D-A-D Frontman: 'We're Still Here Because We Didn't Blow Up Big When We Started Out'

D-A-D Frontman: 'We're Still Here Because We Didn't Blow Up Big When We Started Out'

Barbara Caserta of Linea Rock conducted an interview with frontman Jesper Binzer of Danish rockers D-A-D prior to the band's December 4 concert at Legend Club in Milan, Italy. You can watch the entire chat below. A few excerpts follow (transcribed by BLABBERMOUTH.NET).

On the fact D-A-D is popular in Scandinavia but is typically relegated to small clubs in other parts of the world:

Jesper: "There's many reasons. I think, first of all, we [were] brought up and started out in the punk rock [scene]. I think the whole edge and the whole thing is energy and is very important. We're born with that kind of energy. I think Dee Dee Ramone said it best — he said, 'One, two, three, four!' That's what he brought, to keep on keeping on. Maybe we're lucky we didn't break gigantic in the rest of the world, so we had some time on and some time off. Maybe that could be one of the reasons. Another reason is that we've been lucky with what we did from almost the very beginning. When you feel people like what you're doing, you keep on doing it because it's a part of you and a part of them."

On the writing process for D-A-D's latest studio album, "A Prayer For The Loud":

Jesper: "I think that because it was eight years between the albums, we had time to make a lot of songs, so we did make a lot of songs. But in those eight years, we also did an album tour in Scandinavia and Europe where we played two classic albums in one night. We spent two summers playing 'Riskin' It All' and 'No Fuel Left For The Pilgrims'. Maybe it influenced our DNA a little, but also, having time to make a lot of songs in those years and not really settling on an album, just making songs and composing, I think we could pick out the ones that had the most energy, which none of us was looking back. We weren't looking back. We weren't, 'Oh, we need to do some classic D-A-D.' It's always been the same; we just want to make a D-A-D album."

On D-A-D's less well-received mid-'90s albums such as "Helpyourselfish" and "Simpatico":

Jesper: "D-A-D started out being very lucky in the sense that whenever we took a step away from ourselves, away from what people perceived the real D-A-D, things were happening. When we started out, we made two albums before 'No Fuel Left For The Pilgrims', they were like country-punk. When we made 'No Fuel Left For The Pilgrims', there were a lot of angry people in Denmark and Scandinavia, 'Why are you not playing country-punk anymore? What are you doing with that heavy metal stuff? What is going on?' We've been through this many times. I think it's very important artistically to leave your past behind and only look forward. At a certain point, and maybe that comes with a 35-year-old birthday, maybe when you're 35 years old, it's, like, 'Okay, we've built a brand, maybe we should respect the brand instead of going off into jazz and into reggae and black metal.' Now we respect the brand and of course, we are alive as musicians and artists, but we try to respect the D-A-D brand."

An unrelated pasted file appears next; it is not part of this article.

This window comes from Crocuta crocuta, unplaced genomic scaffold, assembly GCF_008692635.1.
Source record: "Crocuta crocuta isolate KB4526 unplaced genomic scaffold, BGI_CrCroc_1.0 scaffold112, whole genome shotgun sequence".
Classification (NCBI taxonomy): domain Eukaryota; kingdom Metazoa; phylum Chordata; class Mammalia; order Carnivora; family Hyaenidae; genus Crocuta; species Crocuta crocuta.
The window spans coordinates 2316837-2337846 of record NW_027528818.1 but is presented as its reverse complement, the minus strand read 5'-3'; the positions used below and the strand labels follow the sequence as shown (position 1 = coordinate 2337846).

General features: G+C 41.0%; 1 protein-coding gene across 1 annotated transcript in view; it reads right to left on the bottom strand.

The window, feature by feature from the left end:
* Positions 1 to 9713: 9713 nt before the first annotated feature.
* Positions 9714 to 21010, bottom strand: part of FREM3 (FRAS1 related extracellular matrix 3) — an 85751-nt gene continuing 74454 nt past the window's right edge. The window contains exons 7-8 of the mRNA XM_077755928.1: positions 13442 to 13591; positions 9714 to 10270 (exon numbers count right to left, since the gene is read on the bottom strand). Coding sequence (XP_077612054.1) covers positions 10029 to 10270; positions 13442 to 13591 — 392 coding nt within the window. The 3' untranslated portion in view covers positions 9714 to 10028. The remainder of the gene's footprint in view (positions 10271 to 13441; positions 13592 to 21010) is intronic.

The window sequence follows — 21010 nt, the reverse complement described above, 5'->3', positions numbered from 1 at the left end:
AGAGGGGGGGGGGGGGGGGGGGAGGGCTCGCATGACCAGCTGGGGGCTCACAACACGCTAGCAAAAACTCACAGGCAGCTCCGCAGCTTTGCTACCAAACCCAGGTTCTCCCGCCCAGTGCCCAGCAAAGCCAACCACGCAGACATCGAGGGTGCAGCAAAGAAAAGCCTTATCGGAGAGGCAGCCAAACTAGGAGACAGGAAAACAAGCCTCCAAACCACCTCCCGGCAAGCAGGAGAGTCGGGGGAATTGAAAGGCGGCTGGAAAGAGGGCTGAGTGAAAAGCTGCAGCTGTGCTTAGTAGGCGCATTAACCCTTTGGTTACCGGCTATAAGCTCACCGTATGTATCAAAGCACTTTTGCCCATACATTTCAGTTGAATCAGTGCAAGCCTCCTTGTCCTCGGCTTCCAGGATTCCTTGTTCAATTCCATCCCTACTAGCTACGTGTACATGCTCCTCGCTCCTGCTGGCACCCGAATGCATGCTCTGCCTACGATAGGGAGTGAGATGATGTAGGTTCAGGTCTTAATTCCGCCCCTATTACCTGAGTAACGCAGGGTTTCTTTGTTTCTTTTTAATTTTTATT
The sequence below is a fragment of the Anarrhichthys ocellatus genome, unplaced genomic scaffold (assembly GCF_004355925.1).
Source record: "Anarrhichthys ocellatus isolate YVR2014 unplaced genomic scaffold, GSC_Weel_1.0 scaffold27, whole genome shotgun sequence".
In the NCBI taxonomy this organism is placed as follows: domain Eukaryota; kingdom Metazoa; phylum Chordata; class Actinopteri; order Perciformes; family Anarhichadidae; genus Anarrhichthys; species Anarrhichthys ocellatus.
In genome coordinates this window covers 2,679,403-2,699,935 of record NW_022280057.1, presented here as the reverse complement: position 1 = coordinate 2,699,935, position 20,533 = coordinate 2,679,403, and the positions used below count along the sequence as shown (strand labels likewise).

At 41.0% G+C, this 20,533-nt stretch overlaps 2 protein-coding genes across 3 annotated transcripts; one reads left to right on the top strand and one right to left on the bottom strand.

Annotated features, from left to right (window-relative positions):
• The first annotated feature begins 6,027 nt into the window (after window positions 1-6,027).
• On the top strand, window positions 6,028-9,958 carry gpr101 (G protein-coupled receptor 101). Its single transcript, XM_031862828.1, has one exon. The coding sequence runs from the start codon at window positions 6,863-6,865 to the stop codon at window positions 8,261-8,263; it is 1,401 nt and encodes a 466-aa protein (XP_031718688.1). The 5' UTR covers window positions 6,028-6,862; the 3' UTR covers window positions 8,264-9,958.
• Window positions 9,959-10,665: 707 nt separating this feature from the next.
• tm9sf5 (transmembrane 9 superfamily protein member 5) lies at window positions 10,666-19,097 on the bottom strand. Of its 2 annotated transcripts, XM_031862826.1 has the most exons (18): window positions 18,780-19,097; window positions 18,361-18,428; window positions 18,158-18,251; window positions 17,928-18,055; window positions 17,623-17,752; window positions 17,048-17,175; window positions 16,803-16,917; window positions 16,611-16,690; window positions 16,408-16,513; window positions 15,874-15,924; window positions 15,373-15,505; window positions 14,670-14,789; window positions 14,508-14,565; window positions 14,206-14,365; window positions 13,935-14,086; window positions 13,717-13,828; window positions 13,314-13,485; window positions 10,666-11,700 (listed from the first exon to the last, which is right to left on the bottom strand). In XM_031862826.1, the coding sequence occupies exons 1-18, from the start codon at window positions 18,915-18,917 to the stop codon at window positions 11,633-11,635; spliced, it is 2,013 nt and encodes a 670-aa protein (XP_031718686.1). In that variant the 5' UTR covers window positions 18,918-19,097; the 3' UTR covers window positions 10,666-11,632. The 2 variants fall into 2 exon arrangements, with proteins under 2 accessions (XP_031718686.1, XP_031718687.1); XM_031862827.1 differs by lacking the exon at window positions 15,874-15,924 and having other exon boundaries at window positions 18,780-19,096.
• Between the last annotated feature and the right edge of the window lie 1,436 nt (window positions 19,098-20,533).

On why D-A-D has struggled to break into the North American and U.K. markets:

Jesper: "The thing about irony. When you're in America and England, rock and roll is very serious. It's a very serious thing and it's very important that you don't laugh about it or you don't show other angles of their rock and roll. We've been guilty through the years to make a little fun of rock and roll as well as embracing rock and roll, so that's one of the reasons. How do we live with it? I mean, to be honest right now and looking back, and I must say, this feeling over the last ten years, looking back, if we were to have as much success outside of Scandinavia as we've had in Scandinavia, one of us would probably have died from an overdose. I'm pretty sure that the reason why we are still here is because we didn't blow up big when we started out. It fits with my mentality, it fits with our mentality, it fits with what we actually set out to do. Freedom. It's the most important part of this whole thing. Freedom, creativity, freedom in creativity. Freedom in being able to evolve yourself instead of going straight into the brand, straight into becoming a machine or a robot. You still keep yourself as a living human being. I think that's where art begins, not so much [about] money, but art and freedom."

On whether he considers the success of their 1989 single, "Sleeping My Day Away" to be a blessing or a curse:

Jesper: "Early on, before we wrote 'Sleeping My Day Away', we were a small country-punk band in Copenhagen. And we had a song called 'It's After Dark' and we had a song called 'Marlboro Man'. Those two songs were small hits in Scandinavia, so it was like we already knew how to be thankful for a hit because we knew that 'Okay, it's a bad show, but we can end it with 'It's After Dark' or we can end it with 'Marlboro Man' and everybody goes home happy.' Again, 'Sleeping My Day Away' is a blessing and is something we really like. We love the song still. We love to play it live, still. But it's also a thing. If we end with 'Sleeping My Day Away', everybody is happy. Up until 'Sleeping My Day Away', it's freedom! We can do whatever we want! Freedom is numero uno."

"A Prayer For The Loud" was released last May via AFM Records. The band worked on "A Prayer For The Loud" for the past three years while breaking off to go touring. The album was produced in familiar surroundings at Grapehouse studio in Copenhagen with longtime collaborators Nick Foss and Rune Nissen Petersen.



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